Mr NEHL —Well, I will not be rude. I am seized with goodwill, even for the Minister for Social Security (Mr Howe). If he could get rid of the assets test, I would be very nice to him. I was very pleased to see the Minister for Sport, Recreation and Tourism (Mr John Brown) in the chamber earlier during this debate because this Bill has a great deal of significance for tourism. The honourable member for Throsby (Mr Hollis), who was present earlier, is a self-confessed train buff. I did not realise that he had been overseas so many times, travelling on trains all around the world. I do envy him that opportunity. I travelled by train from Coffs Harbour to Sydney a fortnight ago tonight.


Mr Tim Fischer —Very brave!


Mr NEHL —It was very brave indeed because I had a very sleepless night. The honourable member for Throsby referred to the tourism value of a train in his electorate, the Moss Vale-Unanderra line. The honourable member for Farrer (Mr Tim Fischer) also spoke about that line. I would like to see greater use of our railways in Australia for tourism. I wish to inform the House that before too long I hope that all honourable members will have the opportunity to travel on the Dorrigo line once again.


Mr Hicks —The who?


Mr NEHL —The honourable member for Riverina-Darling asks: `Who?' I know that he is a marvellous man and that he has in his electorate Broken Hill, Griffith and all the marvellous towns in the Riverina, but all I can say is that it is about time that the honourable member, who is the National Party Whip, came to the electorate of Cowper for a holiday. He would then know where Dorrigo is.


Mr McGauran —He never takes a holiday.


Mr NEHL —He is very hard working; that is why he never takes a holiday. But he really needs one now. The Glenreagh to Dorrigo railway is on the verge of being restored. It has been taken over by an organisation which was formerly the Hunter Valley Steam Museum and is now the Dorrigo Steam Rail Museum, which has the largest collection of railway rolling stock in the Southern Hemisphere. When that railway line really gets going it will be a great delight. I invite the honourable member for Charlton (Mr Robert Brown) to come and ride on it. It passes through some marvellous mountain scenery and superb rainforests and by some beautiful, quietly running mountain streams. It will be a marvellous tourist attraction.

I had the good fortune to travel on the Ghan from Alice Springs to Adelaide in June 1985.


Mr Downer —A great train.


Mr NEHL —As the honourable member for Mayo says, it is a great train. Regrettably, I never had the opportunity to travel on the old Ghan. I think that would have been the experience of a lifetime, almost like going to Antarctica on the Ice Bird. Certainly, my trip on the Ghan was very interesting and enjoyable. That brings me back to the question of the potential for tourism. It has an enormous potential. The train itself was quite comfortable. The service from the staff was very good indeed. There was one waiter who consistently reminded me of a character out of the television program Fawlty Towers. Those honourable members who are television buffs as well as railway buffs will know about Fawlty Towers--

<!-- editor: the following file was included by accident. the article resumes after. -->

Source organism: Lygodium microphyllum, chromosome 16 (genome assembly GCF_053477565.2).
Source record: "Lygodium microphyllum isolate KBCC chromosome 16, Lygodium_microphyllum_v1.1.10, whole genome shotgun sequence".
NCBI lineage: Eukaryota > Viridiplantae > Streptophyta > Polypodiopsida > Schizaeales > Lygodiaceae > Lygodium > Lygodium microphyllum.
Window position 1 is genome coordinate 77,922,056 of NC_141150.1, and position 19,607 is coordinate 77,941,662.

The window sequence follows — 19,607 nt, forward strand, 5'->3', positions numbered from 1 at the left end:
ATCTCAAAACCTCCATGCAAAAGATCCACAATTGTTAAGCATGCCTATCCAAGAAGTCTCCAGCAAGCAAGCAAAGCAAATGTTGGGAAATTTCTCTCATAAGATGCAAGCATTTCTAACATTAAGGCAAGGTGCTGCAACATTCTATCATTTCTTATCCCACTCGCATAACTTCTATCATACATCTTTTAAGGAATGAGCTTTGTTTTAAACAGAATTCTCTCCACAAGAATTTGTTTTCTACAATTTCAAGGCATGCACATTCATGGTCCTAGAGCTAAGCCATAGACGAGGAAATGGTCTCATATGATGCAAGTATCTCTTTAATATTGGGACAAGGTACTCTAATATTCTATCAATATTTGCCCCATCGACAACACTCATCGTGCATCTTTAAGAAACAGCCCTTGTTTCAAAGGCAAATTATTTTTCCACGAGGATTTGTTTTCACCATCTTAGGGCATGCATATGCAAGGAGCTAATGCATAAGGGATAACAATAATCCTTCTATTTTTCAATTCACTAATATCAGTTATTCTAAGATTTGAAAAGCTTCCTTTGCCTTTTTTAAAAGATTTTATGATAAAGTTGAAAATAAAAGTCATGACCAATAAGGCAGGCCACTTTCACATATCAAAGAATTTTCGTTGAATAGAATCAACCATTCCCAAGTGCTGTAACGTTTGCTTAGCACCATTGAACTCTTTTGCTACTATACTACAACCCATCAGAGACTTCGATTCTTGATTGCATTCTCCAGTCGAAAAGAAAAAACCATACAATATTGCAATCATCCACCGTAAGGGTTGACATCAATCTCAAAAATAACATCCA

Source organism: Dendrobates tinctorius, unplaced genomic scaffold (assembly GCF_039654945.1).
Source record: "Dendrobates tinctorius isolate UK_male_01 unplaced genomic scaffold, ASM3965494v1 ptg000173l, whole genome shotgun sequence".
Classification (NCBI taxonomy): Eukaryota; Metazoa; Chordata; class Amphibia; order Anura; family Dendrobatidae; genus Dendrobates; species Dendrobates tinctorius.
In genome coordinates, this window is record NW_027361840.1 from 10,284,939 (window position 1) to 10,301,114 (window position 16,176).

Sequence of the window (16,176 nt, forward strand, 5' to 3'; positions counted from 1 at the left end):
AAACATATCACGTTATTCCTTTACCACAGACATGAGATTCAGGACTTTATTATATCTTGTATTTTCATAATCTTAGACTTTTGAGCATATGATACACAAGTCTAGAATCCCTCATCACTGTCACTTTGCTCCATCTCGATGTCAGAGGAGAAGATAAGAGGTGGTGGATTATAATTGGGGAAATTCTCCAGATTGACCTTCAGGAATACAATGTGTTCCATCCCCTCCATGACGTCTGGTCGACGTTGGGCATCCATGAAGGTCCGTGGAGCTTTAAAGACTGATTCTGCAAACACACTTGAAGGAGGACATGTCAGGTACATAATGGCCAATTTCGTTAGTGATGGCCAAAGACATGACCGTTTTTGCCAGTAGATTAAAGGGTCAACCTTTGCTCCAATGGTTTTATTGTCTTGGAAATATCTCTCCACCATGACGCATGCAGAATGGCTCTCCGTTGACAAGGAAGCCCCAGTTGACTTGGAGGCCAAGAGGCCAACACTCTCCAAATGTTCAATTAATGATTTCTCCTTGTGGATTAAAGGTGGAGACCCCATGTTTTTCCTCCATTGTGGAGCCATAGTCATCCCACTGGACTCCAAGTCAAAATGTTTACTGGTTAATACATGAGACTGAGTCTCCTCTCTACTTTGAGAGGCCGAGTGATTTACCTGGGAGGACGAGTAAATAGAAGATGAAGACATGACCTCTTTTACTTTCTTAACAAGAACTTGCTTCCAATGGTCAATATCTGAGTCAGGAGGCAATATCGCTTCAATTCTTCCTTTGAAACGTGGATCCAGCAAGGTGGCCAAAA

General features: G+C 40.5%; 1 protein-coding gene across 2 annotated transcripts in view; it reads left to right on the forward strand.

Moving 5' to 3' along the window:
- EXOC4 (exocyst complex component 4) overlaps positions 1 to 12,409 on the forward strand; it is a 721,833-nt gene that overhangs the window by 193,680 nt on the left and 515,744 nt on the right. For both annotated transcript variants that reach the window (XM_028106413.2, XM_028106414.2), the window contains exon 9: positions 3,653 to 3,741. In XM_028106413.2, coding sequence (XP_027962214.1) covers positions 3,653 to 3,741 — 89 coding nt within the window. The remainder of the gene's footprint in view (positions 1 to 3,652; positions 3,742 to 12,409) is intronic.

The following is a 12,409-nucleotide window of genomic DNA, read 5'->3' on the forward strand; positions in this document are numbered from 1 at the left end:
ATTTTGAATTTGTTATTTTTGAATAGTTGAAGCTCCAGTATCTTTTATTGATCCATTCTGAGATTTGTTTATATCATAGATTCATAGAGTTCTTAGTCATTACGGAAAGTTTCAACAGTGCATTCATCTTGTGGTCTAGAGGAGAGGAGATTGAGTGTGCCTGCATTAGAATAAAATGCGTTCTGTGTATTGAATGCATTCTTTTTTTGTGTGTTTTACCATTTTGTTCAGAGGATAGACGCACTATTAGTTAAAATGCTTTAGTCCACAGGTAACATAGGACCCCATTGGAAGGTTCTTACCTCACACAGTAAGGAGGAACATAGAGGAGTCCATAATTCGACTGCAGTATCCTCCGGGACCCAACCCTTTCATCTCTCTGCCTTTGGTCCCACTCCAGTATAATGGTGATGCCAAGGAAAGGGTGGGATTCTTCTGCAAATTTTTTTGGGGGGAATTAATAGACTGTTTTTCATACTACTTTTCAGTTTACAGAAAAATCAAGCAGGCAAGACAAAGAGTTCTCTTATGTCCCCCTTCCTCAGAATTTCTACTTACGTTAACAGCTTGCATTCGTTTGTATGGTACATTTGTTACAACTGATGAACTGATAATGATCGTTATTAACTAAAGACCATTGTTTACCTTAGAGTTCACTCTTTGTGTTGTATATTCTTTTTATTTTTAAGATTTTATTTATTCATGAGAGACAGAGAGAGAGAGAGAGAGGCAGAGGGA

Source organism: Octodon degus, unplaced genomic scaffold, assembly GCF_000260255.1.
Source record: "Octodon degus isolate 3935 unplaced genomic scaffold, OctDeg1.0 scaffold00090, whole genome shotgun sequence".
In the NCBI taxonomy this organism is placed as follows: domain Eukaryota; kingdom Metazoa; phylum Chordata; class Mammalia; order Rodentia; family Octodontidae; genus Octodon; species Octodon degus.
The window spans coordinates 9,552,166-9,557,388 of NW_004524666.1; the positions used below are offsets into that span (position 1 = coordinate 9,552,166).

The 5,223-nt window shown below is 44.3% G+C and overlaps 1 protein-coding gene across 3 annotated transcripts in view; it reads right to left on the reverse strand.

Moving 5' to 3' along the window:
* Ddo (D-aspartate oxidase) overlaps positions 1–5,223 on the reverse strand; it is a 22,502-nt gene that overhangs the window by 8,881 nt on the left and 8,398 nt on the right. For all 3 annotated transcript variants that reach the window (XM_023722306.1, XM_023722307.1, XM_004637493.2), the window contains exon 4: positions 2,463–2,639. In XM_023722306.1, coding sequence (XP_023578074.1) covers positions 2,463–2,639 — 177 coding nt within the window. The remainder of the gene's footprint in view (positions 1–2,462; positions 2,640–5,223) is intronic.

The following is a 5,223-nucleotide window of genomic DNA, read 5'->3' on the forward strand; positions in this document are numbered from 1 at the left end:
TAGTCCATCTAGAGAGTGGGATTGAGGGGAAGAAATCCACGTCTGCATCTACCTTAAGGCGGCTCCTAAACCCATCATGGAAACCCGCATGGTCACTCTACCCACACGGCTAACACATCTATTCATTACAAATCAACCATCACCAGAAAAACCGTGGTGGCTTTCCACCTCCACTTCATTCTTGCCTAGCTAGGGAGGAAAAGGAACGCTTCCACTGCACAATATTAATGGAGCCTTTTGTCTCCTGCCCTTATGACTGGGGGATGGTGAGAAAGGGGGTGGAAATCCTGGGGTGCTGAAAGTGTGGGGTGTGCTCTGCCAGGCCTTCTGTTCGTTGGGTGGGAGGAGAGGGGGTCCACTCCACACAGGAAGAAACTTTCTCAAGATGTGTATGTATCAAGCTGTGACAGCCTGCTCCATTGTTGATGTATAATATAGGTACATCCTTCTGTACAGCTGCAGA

Mr Slipper —We haven't got time to watch television.


Mr NEHL —I used to watch it before I came into the Parliament. I have not had time since I have been a member, but perhaps that program has not been showing. I really do not know. Honourable members who saw the program when they were not working will recall the waiter called Manuel, who would go around saying `Que'. One of the waiters on the Ghan was very reminiscent of Manuel-just in his mannerisms, not in his service because the service was excellent. However, in my opinion there was one shortcoming-the times of service on the Ghan. The times of bar service, the times of showing the video on the one video machine and the meal times seemed to be set more for the convenience of the staff than the passengers. That was nearly two years ago and I hope that this new commercial attitude, the thrusting to make AN more commercially viable and give the Ghan a more forceful marketing attitude will mean there will be an improvement in this area. There were two meal sessions. The announcement would come and if one had to wash one's hands before going to the dining car one would find one's soup already on the table when one arrived. If one was 10 minutes late the soup had been not only delivered, but also taken away. I am not speaking about the present day service, because my experience was two years ago, but certainly at that time there was a great need to make the service more user-kind.

I believe that there is an enormous potential for overseas tourism. As an example I wish to tell the House about a service in Scotland. I do not know whether the honourable member for Throsby has ever travelled on this particular train, the Royal Scotsman. He told us how he went from Stockholm to London, so perhaps he went on the Royal Scotsman. If he did, his constituents might be slightly upset by his wealth, particularly as he is a good socialist. It is a train which travels for six days. It leaves Edinburgh at 2 p.m. on one day, is away for five nights and returns at 11 a.m. on the sixth day. This has to be the most luxurious train in the world. I would love to go on it but I would never have enough money. The state cabin costs #2,590 per person, or $A6,038. That means that for a couple it would cost $12,076 for six days and five nights. That is an incredible amount of money. Honourable members might think that there would not be many passengers at that price. The train has been booked out for five months. One cannot get a state cabin until June this year. A little less luxurious, a little cheaper-if cheap is the right word-is the luxury twin cabin, which is #2,320, or $A5,408 per person and $A10,816 per couple for five nights.


Mr Slipper —Australians could not afford that.


Mr NEHL —No, Australians could not afford it under this Government, as my honourable friend points out. They certainly could not afford it, not with our high interest rates and the inflation that is killing us. That amount that I have quoted includes meals, drinks and visits to country houses. I do not suggest for one moment that the Ghan should be turned into such a luxurious train or that other railways in Australia should go that way. However, it is an indicator that overseas tourists are, in many cases, big spenders. They have a great deal of money. If, by intelligent marketing and an innovative approach, such as this one being made by the Minister for Transport and Australian National Railways, we can bring a great deal more tourist money into this country, it will be effective in promoting jobs and improving our terms of trade. I commend the Bill to the House. I think, I hope and I trust that this is only the start, that there are much greater things to come for Australian National Railways.